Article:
Low-density lipoprotein nanoparticles as magnetic resonance imaging contrast agents

Ian R. Corbin, Hui Li, Juan Chen, Sissel Lund-Katzy, Rong Zhou, Jerry D. Glickson, Gang Zheng

Research output: Contribution to journalArticle

87 Scopus citations

Abstract

Low-density lipoproteins (LDLs) are a naturally occurring endogenous nanoplatform in mammalian systems. These nanoparticles (22 nm) specifically transport cholesterol to cells expressing the LDL receptor (LDLR). Several tumors overexpress LDLRs presumably to provide cholesterol to sustain a high rate of membrane synthesis. Amphiphilic gadolinium (Gd)-diethylenetriamine pentaacetic acid chelates have been incorporated into the LDL to produce a novel LDLR-targeted magnetic resonance imaging (MRI) contrast agent. The number of Gd chelates per LDL particle ranged between 150 and 496 Gd(III). In vitro studies demonstrated that Gdlabeled LDL retained a similar diameter and surface charge as the native LDL particle. In addition, Gd-labeled LDL retained selective cellular binding and uptake through LDLR-mediated endocytosis. Finally, Gd-labeled LDLs exhibited significant contrast enhancement 24 hours after administration in nude mice with human hepatoblastoma G2 xenografts. Thus, Gd-labeled LDL demonstrates potential use as a targeted MRI contrast agent for in vivo tumor detection.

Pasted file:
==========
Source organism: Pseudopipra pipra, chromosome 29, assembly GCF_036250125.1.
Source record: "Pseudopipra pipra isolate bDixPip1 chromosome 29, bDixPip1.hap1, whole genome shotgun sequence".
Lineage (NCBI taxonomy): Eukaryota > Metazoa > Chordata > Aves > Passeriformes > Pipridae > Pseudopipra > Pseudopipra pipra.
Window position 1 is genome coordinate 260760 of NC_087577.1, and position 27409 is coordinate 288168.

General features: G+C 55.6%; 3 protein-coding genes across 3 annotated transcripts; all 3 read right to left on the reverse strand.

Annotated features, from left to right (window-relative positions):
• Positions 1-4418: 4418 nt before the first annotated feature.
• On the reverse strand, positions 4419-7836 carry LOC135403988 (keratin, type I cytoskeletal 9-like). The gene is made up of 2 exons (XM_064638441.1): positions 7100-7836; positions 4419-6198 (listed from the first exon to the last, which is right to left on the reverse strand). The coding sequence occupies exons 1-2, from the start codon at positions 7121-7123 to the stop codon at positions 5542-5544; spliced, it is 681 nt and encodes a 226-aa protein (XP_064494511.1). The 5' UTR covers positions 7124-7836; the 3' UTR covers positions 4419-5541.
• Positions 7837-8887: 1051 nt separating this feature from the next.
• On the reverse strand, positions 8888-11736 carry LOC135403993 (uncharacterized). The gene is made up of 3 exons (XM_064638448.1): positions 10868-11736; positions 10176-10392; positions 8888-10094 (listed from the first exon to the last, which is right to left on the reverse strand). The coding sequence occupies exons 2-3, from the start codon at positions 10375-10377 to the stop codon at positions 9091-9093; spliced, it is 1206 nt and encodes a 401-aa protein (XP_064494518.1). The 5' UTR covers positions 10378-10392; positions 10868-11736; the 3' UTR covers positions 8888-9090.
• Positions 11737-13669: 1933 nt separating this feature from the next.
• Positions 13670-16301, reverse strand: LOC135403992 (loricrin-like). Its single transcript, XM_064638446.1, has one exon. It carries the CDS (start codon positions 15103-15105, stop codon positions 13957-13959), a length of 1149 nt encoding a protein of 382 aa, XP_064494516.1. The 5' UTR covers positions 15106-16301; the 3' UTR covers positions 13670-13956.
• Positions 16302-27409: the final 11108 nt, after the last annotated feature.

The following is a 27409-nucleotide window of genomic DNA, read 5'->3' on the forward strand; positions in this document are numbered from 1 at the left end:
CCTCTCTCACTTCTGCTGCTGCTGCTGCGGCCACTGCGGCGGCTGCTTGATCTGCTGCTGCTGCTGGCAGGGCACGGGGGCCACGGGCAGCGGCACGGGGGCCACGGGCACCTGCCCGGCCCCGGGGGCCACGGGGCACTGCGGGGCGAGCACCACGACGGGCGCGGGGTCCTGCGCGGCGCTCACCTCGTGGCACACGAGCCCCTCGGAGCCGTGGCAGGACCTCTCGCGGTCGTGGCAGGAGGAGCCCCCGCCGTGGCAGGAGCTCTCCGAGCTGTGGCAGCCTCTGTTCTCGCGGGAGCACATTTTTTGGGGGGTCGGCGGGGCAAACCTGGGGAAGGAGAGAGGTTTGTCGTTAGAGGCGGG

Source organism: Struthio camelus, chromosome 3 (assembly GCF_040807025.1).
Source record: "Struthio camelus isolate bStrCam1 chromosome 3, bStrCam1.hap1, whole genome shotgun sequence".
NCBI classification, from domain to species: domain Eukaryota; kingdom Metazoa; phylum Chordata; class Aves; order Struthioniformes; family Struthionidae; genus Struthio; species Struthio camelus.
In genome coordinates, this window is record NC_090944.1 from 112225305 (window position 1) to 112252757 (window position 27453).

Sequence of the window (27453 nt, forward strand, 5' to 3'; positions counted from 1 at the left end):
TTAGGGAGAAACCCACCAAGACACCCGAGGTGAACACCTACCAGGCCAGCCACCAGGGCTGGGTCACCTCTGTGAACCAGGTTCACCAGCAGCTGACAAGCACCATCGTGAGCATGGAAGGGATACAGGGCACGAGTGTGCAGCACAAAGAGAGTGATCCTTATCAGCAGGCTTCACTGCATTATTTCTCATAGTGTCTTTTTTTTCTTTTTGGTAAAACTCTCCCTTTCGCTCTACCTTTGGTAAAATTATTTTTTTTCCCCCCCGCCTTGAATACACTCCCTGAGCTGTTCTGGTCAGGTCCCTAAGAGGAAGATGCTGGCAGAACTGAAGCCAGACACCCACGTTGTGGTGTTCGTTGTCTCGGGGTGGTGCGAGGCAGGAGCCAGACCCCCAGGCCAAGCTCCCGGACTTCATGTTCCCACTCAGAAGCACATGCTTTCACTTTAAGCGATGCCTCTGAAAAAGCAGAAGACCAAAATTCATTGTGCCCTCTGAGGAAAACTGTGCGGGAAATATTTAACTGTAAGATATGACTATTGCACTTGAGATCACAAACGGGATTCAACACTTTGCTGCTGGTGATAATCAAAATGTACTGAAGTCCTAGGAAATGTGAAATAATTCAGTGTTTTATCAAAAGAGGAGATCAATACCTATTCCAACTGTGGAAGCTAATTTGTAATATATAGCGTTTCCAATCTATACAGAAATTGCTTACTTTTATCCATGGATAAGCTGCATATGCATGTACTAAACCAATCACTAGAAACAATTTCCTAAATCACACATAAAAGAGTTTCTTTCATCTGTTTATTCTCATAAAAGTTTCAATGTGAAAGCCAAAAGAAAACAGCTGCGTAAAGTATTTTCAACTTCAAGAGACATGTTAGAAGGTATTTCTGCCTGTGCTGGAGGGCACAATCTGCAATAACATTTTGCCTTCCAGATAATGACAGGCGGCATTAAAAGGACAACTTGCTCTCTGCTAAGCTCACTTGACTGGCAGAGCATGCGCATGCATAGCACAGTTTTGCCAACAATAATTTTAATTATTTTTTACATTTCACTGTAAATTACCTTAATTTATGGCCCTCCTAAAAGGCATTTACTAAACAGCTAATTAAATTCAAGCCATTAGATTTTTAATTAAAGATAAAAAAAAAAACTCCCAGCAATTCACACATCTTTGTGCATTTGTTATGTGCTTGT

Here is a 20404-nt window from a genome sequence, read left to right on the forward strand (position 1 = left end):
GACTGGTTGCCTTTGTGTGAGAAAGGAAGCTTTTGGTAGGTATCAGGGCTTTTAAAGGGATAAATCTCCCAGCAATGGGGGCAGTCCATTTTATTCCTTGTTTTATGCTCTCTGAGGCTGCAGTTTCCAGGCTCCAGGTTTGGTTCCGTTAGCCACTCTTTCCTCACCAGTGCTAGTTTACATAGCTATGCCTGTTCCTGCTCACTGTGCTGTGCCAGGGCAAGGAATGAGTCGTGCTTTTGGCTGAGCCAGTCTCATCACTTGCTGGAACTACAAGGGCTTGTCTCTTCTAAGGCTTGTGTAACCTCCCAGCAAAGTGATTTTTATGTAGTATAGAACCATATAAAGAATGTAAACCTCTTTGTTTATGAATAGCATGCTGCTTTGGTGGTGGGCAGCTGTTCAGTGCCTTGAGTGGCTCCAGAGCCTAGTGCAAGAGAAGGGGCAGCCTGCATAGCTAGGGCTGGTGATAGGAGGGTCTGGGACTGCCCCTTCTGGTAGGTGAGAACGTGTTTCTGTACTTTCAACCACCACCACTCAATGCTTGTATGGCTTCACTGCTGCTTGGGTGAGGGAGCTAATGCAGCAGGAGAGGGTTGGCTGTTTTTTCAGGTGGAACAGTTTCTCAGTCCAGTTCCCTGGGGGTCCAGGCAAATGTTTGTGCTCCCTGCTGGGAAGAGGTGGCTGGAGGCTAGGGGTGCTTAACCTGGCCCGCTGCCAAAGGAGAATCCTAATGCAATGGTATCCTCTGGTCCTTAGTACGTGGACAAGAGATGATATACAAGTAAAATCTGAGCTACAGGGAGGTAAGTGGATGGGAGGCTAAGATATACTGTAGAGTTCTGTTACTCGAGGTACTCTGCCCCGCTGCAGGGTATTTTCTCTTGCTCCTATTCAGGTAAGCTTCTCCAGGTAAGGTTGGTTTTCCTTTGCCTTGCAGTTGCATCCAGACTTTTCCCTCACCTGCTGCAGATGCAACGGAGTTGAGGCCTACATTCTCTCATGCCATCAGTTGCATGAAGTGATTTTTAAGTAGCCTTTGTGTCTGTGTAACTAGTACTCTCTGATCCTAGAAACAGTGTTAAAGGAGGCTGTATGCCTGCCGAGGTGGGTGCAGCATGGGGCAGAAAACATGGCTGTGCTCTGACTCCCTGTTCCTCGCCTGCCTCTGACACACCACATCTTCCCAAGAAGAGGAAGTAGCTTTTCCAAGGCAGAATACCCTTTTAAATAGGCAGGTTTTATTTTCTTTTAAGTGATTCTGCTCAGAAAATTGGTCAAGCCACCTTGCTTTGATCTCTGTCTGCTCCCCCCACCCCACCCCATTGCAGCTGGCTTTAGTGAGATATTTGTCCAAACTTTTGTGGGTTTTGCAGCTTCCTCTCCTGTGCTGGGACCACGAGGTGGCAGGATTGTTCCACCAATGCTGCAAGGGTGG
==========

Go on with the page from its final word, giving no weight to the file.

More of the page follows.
Original languageEnglish (US)
Pages (from-to)488-498
Number of pages11
JournalNeoplasia
Volume8
Issue number6
DOIs
StatePublished - Jan 1 2006

Keywords

  • Human hepatoblastoma G (HepG)
  • Low-density lipoprotein (LDL)
  • Low-density lipoprotein receptor
  • Magnetic resonance imaging (MRI)
  • Nanoparticle

ASJC Scopus subject areas

  • Cancer Research

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  • Cite this

    Corbin, I. R., Li, H., Chen, J., Lund-Katzy, S., Zhou, R., Glickson, J. D., & Zheng, G. (2006). Low-density lipoprotein nanoparticles as magnetic resonance imaging contrast agents. Neoplasia, 8(6), 488-498. https://doi.org/10.1593/neo.05835